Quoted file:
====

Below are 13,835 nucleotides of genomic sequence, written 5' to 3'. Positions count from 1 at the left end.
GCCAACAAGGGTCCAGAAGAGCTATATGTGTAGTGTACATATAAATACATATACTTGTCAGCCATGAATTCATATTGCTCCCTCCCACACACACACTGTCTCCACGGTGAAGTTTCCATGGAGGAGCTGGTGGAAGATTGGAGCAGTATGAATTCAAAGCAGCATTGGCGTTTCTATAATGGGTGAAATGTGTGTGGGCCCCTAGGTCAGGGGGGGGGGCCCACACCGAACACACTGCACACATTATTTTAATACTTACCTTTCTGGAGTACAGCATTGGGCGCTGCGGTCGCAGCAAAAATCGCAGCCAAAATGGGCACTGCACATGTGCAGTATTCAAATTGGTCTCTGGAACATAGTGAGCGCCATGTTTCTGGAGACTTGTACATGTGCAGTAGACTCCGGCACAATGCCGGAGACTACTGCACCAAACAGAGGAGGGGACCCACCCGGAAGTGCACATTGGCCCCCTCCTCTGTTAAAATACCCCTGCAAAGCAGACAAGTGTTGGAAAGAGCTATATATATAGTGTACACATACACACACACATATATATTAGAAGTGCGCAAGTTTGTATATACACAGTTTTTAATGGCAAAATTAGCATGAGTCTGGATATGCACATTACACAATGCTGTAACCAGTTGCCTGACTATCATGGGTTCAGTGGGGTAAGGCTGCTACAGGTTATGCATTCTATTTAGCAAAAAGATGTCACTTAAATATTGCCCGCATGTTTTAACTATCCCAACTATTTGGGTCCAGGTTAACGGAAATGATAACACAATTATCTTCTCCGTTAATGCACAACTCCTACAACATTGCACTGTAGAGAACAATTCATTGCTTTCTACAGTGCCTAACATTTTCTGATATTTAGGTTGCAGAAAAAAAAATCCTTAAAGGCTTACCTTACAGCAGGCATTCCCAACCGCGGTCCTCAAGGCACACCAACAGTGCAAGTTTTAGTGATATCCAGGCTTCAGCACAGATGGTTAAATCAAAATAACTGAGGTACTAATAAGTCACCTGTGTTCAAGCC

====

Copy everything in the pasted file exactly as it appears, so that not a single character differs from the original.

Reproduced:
Below are 13,835 nucleotides of genomic sequence, written 5' to 3'. Positions count from 1 at the left end.
GCCAACAAGGGTCCAGAAGAGCTATATGTGTAGTGTACATATAAATACATATACTTGTCAGCCATGAATTCATATTGCTCCCTCCCACACACACACTGTCTCCACGGTGAAGTTTCCATGGAGGAGCTGGTGGAAGATTGGAGCAGTATGAATTCAAAGCAGCATTGGCGTTTCTATAATGGGTGAAATGTGTGTGGGCCCCTAGGTCAGGGGGGGGGGCCCACACCGAACACACTGCACACATTATTTTAATACTTACCTTTCTGGAGTACAGCATTGGGCGCTGCGGTCGCAGCAAAAATCGCAGCCAAAATGGGCACTGCACATGTGCAGTATTCAAATTGGTCTCTGGAACATAGTGAGCGCCATGTTTCTGGAGACTTGTACATGTGCAGTAGACTCCGGCACAATGCCGGAGACTACTGCACCAAACAGAGGAGGGGACCCACCCGGAAGTGCACATTGGCCCCCTCCTCTGTTAAAATACCCCTGCAAAGCAGACAAGTGTTGGAAAGAGCTATATATATAGTGTACACATACACACACACATATATATTAGAAGTGCGCAAGTTTGTATATACACAGTTTTTAATGGCAAAATTAGCATGAGTCTGGATATGCACATTACACAATGCTGTAACCAGTTGCCTGACTATCATGGGTTCAGTGGGGTAAGGCTGCTACAGGTTATGCATTCTATTTAGCAAAAAGATGTCACTTAAATATTGCCCGCATGTTTTAACTATCCCAACTATTTGGGTCCAGGTTAACGGAAATGATAACACAATTATCTTCTCCGTTAATGCACAACTCCTACAACATTGCACTGTAGAGAACAATTCATTGCTTTCTACAGTGCCTAACATTTTCTGATATTTAGGTTGCAGAAAAAAAAATCCTTAAAGGCTTACCTTACAGCAGGCATTCCCAACCGCGGTCCTCAAGGCACACCAACAGTGCAAGTTTTAGTGATATCCAGGCTTCAGCACAGATGGTTAAATCAAAATAACTGAGGTACTAATAAGTCACCTGTGTTCAAGCC